Among her publications include a book chapter in "Unhealthy Health Policy: A Critical Anthropological Examination" and peer-reviewed articles, "Cutting In-operable Bodies: Particularizing rural sociality to normalize hysterectomies in Balochistan, Pakistan" in Medical Anthropology; and also forthcoming: "Normalizing Off-label Experiments and Pharmaceuticalizing Homebirths in Pakistan," "The Co-construction of 'Honour Killings' and 'Tribalism' in Human Rights Discourse," "The Biopolitics of Reproductive Technologies Beyond the Clinic: Localizing HPV-vaccines in India," and, with K. Vora, "Bodies, Markets and the Experimental n South Asia" in peer review journals Ethnos, Humanity, and Medical Anthropology. She has also co-authored with Shalini Randeria a chapter, "Pharmaceutical Mobilities and the Market for Women's Reproductive Health: Moving HPV-vaccines and Contraceptives through NGOs and the State in India" forthcoming in the edited volume "Critical Mobilities," published by Routledge.
Fouzieyha Towghi is currently involved in two major projects. Her book manuscript, "Scales of Marginality: Women, Medicines, and Midwives in Postcolonial Balochistan," is currently under revision. Based on her doctoral research in Balochistan, Pakistan the book examines the "rules of difference" shaping postcolonial development projects aiming to 'improve' and biomedicalize women's health; and the ethnicization of indigenous medicines and "tribal" life. The book addresses postcolonial biomedical globalization, delineating the continuities from colonial to postcolonial development policies and practices to reveal how colonialism and development have instrumentalized the state to advance biomedicine as the normative medicine, thus producing consequences for local therapeutic forms. She examines the seemingly disparate discursive spaces across geographic locations (e.g. international, national, state, local) to consider how categories such as "honour killings", "tribal" and "midwife" are refracted in these distinct sites in order to demonstrate the links between political economy and the interlocking discourses in human rights documents and transnational development practices about the so-called traditional midwives and backward tribes. The book delineates how the discursive co-formations of "honour killing" and "tribalism" in human rights documents and in Pakistani politics have reanimated colonial notions of the "tribal".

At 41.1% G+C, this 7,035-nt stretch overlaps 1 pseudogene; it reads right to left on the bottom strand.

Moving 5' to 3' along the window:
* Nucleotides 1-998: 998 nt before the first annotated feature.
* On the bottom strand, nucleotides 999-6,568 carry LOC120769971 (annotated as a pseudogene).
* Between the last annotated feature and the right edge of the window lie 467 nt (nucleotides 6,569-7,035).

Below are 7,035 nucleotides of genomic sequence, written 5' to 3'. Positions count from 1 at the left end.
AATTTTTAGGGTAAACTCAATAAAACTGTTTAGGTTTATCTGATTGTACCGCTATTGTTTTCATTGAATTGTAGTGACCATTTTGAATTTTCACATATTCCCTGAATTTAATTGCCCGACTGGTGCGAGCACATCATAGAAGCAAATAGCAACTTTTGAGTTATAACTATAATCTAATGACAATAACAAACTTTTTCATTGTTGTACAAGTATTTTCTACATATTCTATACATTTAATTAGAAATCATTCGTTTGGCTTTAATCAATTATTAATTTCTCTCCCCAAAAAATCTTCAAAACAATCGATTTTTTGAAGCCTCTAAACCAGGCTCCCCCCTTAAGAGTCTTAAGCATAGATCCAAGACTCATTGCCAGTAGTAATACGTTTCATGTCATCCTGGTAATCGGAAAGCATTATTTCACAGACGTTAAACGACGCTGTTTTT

Her second project, "The transfigurations of the state-science nexus in the global movement of reproductive technologies: The case of HPV vaccines in India," examines the global mobility and circulation of research, therapeutics, and medical technologies for female reproductive cancers across institutional, national, and sub-national borders, and the impact of these processes on girls' and women's bodies and their lifeworlds. In 2009 and 2011 she initiated ethnographic research in several cities and rural areas in India focusing on the simultaneous emergence of WHO and national programs against cervical cancer, and the globalization of HPV vaccines, focusing on the shifting nexus between biomedicine(s), the state, and population health care. Preliminary findings from this study were presented at an international conference in 2010 in Switzerland and will be published in the book, "Critical Mobilities," and the journal of Medical Anthropology. This research extends Dr. Towghi's longstanding interest in identifying the social effects of international reproductive health policies in South Asia, particularly, the ramifications of the global circulations and translations of emergent and revised "truths" about women's health and social status, disease etiology and epidemiology, and effective health care.